Is the blood B-cell subset profile diagnostic for Sjogren syndrome?

Binard A, Le Pottier L, Devauchelle-Pensec V, Saraux A, Youinou P, Pers JO - Ann. Rheum. Dis. (2008)

Expression of IgD and CD38 distributes mature B (Bm) cells into sequential subsets from Bm1 through Bm5.11 These dot plots are representative examples of fluorescence-activated cell-sorter analysis of patients with primary Sjögren syndrome (pSS), rheumatoid arthritis (RA), or systemic lupus erythematosus (SLE), and of normal controls.
© Copyright Policy - openaccess
Related In: Results  -  Collection

License
Show All Figures
getmorefigures.php?uid=PMC2719083&req=5

ARD-68-09-1447-f01: Expression of IgD and CD38 distributes mature B (Bm) cells into sequential subsets from Bm1 through Bm5.11 These dot plots are representative examples of fluorescence-activated cell-sorter analysis of patients with primary Sjögren syndrome (pSS), rheumatoid arthritis (RA), or systemic lupus erythematosus (SLE), and of normal controls.
Mentions: Distribution of blood B-cell subsets was determined in four groups of subjects (table 2); fig 1 shows representative examples. As described,121315 percentages of circulating Bm2+Bm2′ cells were higher in patients with pSS than in normal controls (mean (SD) 77.7 (13.3)% vs 47.3 (4.5)%: p<0.001). Interestingly, they were also higher than for patients with RA (48.8 (17.5)%: p<0.001) and patients with SLE (56.5 (18.5)%: p<0.001). Therefore, the percentages of memory eBm5+Bm5 were decreased in patients with pSS, relative to normal controls (10.9 (7.2)% vs 28.5 (9.1)%: p<0.001), and to patients with RA and SLE (10.9 (7.2)% vs 27.9 (12.0)% and 24.2 (12.7)%, respectively: p<0.001 for both comparisons).

Bottom Line: The percentage of Bm2 and Bm2' cells was increased in the patients with pSS compared with 54 patients with rheumatoid arthritis (RA) and 18 with systemic lupus erythematosus (SLE) (p<0.001 for the two comparisons).In contrast, those of early Bm5 (eBm5) and Bm5 were decreased in patients with pSS, compared with patients with RA and with SLE (p<0.001 for the two comparisons).Given its presentation as a signature for pSS, relative to RA and SLE, such a distribution of B-cell subsets might provide a useful diagnostic tool.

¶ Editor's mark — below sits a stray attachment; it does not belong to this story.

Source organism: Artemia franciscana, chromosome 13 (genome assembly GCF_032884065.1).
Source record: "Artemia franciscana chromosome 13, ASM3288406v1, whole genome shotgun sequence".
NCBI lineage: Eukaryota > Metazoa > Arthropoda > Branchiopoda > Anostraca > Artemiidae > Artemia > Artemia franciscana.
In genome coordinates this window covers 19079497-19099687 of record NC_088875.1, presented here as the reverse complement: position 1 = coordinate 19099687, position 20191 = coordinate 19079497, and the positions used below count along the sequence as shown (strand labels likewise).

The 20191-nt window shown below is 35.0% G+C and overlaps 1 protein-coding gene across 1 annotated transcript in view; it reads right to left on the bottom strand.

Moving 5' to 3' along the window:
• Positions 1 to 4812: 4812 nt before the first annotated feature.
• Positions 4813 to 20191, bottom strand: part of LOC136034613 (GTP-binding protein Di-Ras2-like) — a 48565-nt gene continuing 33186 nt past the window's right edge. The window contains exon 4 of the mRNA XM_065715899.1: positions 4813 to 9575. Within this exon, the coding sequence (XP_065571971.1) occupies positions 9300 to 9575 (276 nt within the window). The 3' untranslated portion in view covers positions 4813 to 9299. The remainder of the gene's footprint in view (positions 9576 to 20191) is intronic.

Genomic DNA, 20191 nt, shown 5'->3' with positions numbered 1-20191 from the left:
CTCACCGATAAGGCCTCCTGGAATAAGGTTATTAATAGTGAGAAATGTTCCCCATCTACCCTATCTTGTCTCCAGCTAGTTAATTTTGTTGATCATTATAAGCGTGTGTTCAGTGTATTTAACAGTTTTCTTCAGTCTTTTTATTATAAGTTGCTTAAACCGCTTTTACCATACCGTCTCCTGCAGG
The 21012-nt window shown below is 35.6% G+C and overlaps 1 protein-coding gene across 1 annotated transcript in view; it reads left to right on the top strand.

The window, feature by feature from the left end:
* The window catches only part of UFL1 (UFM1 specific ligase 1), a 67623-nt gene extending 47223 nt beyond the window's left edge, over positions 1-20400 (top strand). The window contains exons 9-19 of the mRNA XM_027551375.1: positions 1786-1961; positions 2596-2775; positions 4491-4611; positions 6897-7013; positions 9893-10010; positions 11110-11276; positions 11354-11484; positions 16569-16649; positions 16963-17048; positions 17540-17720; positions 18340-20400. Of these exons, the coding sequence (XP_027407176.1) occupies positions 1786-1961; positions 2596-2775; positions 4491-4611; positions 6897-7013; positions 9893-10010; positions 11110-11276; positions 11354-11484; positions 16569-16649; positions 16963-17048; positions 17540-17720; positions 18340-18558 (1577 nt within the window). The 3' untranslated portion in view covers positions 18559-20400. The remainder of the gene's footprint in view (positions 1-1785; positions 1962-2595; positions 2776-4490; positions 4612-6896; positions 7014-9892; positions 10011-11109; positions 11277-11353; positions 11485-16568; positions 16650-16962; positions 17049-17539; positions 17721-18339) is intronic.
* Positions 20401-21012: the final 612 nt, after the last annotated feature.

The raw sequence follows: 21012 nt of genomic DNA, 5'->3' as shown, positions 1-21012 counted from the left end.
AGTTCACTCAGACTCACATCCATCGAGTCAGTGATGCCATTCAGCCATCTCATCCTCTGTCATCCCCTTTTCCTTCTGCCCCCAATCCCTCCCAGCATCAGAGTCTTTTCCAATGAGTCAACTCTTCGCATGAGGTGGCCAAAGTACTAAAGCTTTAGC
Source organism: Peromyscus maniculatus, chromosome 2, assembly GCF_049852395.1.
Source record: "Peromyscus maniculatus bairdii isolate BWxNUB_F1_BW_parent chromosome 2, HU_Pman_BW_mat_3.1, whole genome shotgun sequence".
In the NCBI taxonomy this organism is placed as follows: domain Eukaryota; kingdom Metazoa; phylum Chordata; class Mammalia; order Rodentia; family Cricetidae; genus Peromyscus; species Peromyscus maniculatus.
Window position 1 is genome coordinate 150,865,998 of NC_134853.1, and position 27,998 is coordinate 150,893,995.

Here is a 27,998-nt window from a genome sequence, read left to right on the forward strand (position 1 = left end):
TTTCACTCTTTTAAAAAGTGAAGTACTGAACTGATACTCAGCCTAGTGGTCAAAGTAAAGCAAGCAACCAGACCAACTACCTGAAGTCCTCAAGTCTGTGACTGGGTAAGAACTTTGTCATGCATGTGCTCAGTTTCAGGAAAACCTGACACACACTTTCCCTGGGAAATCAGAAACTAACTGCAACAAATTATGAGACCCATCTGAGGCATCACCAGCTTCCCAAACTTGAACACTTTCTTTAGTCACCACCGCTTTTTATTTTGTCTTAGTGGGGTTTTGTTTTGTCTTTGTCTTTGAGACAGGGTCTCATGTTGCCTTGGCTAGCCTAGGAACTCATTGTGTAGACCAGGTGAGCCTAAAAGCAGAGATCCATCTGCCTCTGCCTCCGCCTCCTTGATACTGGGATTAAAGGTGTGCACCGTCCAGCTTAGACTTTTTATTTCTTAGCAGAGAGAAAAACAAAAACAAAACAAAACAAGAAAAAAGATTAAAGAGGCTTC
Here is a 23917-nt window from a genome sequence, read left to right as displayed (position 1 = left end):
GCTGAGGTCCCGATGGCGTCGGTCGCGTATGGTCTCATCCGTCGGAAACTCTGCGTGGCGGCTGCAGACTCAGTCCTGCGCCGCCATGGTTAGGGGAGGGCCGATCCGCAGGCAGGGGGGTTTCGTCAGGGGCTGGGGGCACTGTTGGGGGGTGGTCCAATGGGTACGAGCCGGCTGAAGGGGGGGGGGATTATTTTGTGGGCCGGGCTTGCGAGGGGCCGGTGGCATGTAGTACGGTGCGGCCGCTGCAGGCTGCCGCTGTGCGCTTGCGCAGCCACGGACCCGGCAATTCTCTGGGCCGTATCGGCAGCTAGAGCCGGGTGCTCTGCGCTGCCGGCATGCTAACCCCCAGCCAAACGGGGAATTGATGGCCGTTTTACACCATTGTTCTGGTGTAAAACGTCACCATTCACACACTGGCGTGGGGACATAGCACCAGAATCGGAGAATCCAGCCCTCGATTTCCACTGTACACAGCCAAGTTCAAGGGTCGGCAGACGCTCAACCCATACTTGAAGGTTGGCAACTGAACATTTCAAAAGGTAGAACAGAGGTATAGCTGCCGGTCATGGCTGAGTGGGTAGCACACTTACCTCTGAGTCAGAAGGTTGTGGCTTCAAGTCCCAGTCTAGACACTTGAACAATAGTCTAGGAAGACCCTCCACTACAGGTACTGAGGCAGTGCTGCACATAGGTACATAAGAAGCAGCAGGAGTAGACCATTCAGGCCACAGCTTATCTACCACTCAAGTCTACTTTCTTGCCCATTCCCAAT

View Article: PubMed Central - PubMed

Affiliation: EA Immunologie et Pathologie, Université Européenne de Bretagne, et Université de Bretagne Occidentale, Brest, et Centre Hospitalier Universitaire de Brest, Brest F29609, France.

ABSTRACT

Objective: To evaluate the relevance of the blood B-cell subset profile for the diagnosis of Sjögren syndrome.

Methods: The distribution of mature blood B cells from Bm1 through Bm5 was determined in 161 patients, of whom 25 fulfilled the American-European Consensus Group criteria for primary SS (pSS), and 136 served as disease controls.

Results: The percentage of Bm2 and Bm2' cells was increased in the patients with pSS compared with 54 patients with rheumatoid arthritis (RA) and 18 with systemic lupus erythematosus (SLE) (p<0.001 for the two comparisons). In contrast, those of early Bm5 (eBm5) and Bm5 were decreased in patients with pSS, compared with patients with RA and with SLE (p<0.001 for the two comparisons). The receiver operating characteristic curves allowed for an optimising cut-off value of Bm2+Bm2' cells at 71.1% for 88.0% sensitivity and 83.1% specificity, that of eBm5+Bm5 cells at < or =13.5% for 84.0% sensitivity and 83.1% specificity, and, consequently, that of Bm2+Bm2'/eBm5+Bm5 at > or =5 for 88.0% sensitivity and 84.6% specificity.

Conclusion: Given its presentation as a signature for pSS, relative to RA and SLE, such a distribution of B-cell subsets might provide a useful diagnostic tool.

Show MeSH
Related in: MedlinePlus